UPDATE: Oct. 5, 2023: Bird issued layoffs two weeks after acquiring Spin, TechCrunch reported on Wednesday. The story cited an email from interim CEO Michael Washinushi that stated the shared micromobility company needed to reduce redundancies in roles and scope “that the business isn’t able to maintain while meeting its goals.” TechCrunch was unable to confirm how many employees were laid off.
Bird Global announced Tuesday it has acquired Skinny Labs, which operates the Spin shared e-bike and e-scooter business, from Berlin-based Tier Mobility for $19 million. According to Bird, the transaction makes it the largest micromobility operator in North America by market share. Spin will continue as a wholly owned subsidiary of Bird Rides.
While micromobility in the form of electric bikes and scooters has grown in popularity among users, U.S. shared micromobility providers including Bird, Lyft and Spin have laid off staff, left large markets and, in the case of Lyft, looked to restructure the company. Bird has struggled with net losses and said in its Aug. 9 earnings report that it may need to downsize or seek bankruptcy protection if it can’t raise capital or generate sufficient cash.
The acquisition had the support of MidCap Financial Investment and MidCap Financial Trust, managed or advised by Apollo Capital Management. The deal provides Spin with $10 million in upfront cash, $6 million in a vendor takeback and $3 million as a holdback.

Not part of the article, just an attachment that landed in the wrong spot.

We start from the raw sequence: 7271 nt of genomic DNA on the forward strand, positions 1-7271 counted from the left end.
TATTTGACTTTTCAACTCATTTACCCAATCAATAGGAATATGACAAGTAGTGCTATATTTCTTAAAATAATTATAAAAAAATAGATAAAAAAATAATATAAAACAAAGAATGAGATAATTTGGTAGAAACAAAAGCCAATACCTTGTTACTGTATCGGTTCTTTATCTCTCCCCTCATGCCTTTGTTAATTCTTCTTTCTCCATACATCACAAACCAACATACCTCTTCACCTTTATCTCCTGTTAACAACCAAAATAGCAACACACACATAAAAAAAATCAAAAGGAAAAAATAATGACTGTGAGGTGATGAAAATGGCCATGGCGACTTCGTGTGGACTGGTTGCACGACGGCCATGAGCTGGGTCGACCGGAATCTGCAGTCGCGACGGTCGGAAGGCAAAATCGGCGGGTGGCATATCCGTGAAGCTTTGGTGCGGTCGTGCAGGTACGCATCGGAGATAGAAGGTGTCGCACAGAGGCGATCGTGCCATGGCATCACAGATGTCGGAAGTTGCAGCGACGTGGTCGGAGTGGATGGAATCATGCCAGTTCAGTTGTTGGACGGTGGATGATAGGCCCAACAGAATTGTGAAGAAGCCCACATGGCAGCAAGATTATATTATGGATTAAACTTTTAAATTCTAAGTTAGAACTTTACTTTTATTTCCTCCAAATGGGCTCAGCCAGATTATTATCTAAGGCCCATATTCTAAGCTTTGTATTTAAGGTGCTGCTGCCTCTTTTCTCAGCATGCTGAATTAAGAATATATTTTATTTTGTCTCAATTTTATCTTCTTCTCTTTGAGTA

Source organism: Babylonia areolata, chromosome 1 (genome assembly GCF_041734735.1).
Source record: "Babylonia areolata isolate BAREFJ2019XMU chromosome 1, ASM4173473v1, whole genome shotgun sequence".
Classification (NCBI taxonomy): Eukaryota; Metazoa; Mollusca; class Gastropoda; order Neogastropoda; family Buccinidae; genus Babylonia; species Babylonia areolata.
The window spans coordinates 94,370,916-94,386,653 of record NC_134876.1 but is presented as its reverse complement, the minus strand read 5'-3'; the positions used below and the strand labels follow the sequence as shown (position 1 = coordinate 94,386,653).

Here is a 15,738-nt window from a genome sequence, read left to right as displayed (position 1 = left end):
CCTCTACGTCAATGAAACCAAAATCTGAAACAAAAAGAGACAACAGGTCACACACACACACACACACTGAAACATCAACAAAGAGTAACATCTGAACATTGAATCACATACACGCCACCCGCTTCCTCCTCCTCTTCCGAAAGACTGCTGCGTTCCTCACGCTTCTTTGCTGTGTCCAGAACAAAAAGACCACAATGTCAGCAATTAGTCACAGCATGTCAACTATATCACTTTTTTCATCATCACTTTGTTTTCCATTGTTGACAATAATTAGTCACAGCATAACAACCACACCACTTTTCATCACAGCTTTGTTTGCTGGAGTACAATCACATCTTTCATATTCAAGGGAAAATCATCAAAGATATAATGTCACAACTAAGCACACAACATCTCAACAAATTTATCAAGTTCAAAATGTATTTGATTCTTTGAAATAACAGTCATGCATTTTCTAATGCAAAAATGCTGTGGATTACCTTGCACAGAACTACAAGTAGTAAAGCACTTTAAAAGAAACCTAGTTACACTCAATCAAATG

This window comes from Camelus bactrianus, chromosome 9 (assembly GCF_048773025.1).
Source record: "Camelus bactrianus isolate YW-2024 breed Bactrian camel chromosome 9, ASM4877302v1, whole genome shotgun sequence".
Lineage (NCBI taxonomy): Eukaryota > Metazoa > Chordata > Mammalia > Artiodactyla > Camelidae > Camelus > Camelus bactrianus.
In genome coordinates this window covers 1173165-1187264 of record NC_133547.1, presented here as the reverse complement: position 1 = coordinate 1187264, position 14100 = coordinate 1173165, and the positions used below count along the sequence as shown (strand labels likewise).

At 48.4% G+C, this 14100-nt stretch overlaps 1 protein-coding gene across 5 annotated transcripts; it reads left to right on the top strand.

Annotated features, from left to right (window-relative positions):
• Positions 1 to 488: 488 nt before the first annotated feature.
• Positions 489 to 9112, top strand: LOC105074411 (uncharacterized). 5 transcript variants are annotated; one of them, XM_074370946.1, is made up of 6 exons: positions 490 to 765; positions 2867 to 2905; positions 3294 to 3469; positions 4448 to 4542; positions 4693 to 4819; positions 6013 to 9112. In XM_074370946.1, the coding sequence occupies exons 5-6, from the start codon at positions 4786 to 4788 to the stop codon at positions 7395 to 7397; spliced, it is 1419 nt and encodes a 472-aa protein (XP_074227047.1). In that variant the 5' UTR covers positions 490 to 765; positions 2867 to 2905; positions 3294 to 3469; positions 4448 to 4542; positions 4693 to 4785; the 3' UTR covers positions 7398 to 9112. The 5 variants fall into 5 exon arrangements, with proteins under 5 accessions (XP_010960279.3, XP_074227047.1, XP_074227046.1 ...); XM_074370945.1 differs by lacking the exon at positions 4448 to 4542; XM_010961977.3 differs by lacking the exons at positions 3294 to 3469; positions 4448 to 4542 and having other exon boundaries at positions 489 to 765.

Spin has a fleet of over 60,000 vehicles and operates in more than 50 North American cities. With the acquisition of Spin, Bird now operates in 87% of the 50 most populous cities in the United States and Canada that have a shared micromobility program, it says. The transaction is expected to have upwards of $20 million in synergies and be immediately accretive to earnings for Bird.
Bird, through Spin, will now pick up operations in cities including Baltimore, Salt Lake City and Washington, D.C., along with large university campuses including Penn State and the University of Michigan. Bird lost its permit to operate in Baltimore last month.
"Spin is a great financial and strategic acquisition for Bird and we expect this acquisition will enable us to achieve long term sustainable profitability,” said Michael Washinushi, Bird’s interim CEO, in a press release. “In addition to our overall market leadership in North America, the company now holds a leading market share position in key markets, more new vehicles, cutting-edge technology and a significantly stronger financial position.”
Spin CEO Philip Reinckens said in the press release that “Together Bird and Spin create a powerful player in the North America market — one that is focused on responsible partnership, bringing reliable alternative transportation options to the communities we serve, and creating a more sustainable future.”